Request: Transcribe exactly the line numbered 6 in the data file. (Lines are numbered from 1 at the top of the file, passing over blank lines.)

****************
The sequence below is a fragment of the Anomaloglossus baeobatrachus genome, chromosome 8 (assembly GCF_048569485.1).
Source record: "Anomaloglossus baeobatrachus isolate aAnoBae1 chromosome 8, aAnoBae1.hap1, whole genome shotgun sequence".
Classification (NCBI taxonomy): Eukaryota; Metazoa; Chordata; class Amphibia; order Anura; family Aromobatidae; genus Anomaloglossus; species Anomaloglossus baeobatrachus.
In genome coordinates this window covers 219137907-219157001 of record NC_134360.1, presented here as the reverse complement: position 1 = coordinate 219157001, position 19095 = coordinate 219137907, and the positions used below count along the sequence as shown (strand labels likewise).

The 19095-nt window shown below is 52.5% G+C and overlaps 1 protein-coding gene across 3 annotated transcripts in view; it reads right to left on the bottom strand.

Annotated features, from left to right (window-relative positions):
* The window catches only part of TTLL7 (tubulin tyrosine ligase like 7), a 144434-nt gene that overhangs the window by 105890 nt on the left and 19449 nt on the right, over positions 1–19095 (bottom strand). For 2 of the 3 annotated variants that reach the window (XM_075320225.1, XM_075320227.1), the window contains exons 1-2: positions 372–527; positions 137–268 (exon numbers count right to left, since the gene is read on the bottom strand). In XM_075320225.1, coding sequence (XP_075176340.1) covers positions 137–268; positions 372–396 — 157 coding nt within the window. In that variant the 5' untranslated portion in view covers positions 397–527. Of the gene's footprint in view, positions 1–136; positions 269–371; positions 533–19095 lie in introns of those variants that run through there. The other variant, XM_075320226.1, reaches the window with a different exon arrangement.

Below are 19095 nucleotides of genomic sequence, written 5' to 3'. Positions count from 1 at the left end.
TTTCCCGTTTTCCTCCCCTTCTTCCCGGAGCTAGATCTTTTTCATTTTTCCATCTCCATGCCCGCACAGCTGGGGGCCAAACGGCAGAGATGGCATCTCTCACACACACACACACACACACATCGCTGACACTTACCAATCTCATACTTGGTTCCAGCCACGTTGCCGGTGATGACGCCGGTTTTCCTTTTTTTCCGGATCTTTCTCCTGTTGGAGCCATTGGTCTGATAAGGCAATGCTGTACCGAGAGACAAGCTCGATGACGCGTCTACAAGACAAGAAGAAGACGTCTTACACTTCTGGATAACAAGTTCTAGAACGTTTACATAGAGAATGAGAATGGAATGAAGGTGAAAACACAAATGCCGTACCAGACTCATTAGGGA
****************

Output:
Annotated features, from left to right (window-relative positions):